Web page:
3. Gold/Precious Metals/Commodity funds still sloppy. The large outflows from these former market-leading assets occurred in the first half of the year with $22 billion in redemptions. Q3 is smaller – just $1.2 billion in commodity fund outflows. Gold funds are the drivers of these results. Note to the Federal Reserve: deflation is still a real threat, at least in the eyes of the ETF world.
4. Inverse Leverage ETFs show remarkable resilience. For the QTD, flows into these products total $1.7 billion, led by products which short small cap stocks, crude oil, the S&P 500, gold mining stocks, and NASDAQ names.
5. That said, straight-up exposure is still the overwhelming driver of ETF flows. Drilling down one decimal point, unlevered ETFs of all stripes (bonds, stocks, commodities, etc.) have drawn $57.7 billion of the total $58.7 billion in ETF flows this quarter.
6. The hot sectors this quarter were Basic Materials, Technology and Health Care, each with over $2 billion of fresh money.
7. On the not-so-hot side, financials and energy are losing traction with ETF investors after a strong first half. Financials: $1.6 billion QTD, almost $7 billion YTD. Energy: $1.2 billion QTD, $4.3 billion YRD>
8. Stone cold: Industrials, which only garnered $29 million in fresh capital this quarter after $1.5 billion of inflows in the first half. Left for dead: utilities, but that has been the case most of the year. Negative $65 million QTD and negative $129 million for all of 2013.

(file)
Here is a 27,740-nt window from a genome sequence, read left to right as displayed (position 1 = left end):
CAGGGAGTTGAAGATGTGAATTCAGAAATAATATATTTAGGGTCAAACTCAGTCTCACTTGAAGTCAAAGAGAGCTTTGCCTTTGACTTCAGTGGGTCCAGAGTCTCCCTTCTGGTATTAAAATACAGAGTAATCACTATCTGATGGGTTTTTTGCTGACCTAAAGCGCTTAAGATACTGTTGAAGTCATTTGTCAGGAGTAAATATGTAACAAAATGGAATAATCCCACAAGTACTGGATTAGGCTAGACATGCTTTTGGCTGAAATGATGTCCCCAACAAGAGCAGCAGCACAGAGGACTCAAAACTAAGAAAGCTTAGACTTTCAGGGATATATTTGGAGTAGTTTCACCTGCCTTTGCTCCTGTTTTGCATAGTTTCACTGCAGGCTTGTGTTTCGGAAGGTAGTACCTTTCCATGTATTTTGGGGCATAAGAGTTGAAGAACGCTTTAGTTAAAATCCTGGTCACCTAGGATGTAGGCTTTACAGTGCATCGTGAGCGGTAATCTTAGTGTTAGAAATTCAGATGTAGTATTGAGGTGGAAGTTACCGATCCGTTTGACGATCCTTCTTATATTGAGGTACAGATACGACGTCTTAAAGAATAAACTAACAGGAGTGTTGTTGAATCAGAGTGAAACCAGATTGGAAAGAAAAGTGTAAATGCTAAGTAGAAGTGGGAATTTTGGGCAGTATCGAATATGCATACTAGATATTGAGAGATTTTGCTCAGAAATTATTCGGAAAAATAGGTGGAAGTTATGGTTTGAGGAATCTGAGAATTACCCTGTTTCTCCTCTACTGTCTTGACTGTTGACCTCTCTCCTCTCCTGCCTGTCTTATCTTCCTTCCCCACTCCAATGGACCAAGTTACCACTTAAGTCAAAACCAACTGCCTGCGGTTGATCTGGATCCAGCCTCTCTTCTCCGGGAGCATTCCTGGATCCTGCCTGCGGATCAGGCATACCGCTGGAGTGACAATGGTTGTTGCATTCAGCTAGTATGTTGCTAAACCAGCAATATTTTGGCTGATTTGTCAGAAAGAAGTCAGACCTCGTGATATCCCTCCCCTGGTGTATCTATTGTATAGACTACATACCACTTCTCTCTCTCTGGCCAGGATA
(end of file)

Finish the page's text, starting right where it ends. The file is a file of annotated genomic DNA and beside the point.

9. Actively managed funds – mostly fixed income at this point – continue to plow along raising small amounts of capital with $326 million for the quarter. This will – eventually – be the next large growth area of ETFs.
10. The final quarter is going to be bumpy. Not in our helpful table but still useful is the one-week ETF money flows: negative $89 million. It’s not unusual for ETFs to have down weeks for flows, of course. And in the context of the post-FOMC sell-off, such a small number doesn’t really indicate much. Over the last several years total ETF flows have run about $150-200 billion annually. By that measure there is still a remaining $20 – 70 billion left to show up between now and December 31st. How and when it comes will certainly have a say in whether we’ve seen the highs for stocks in 2013, or have one last hurrah.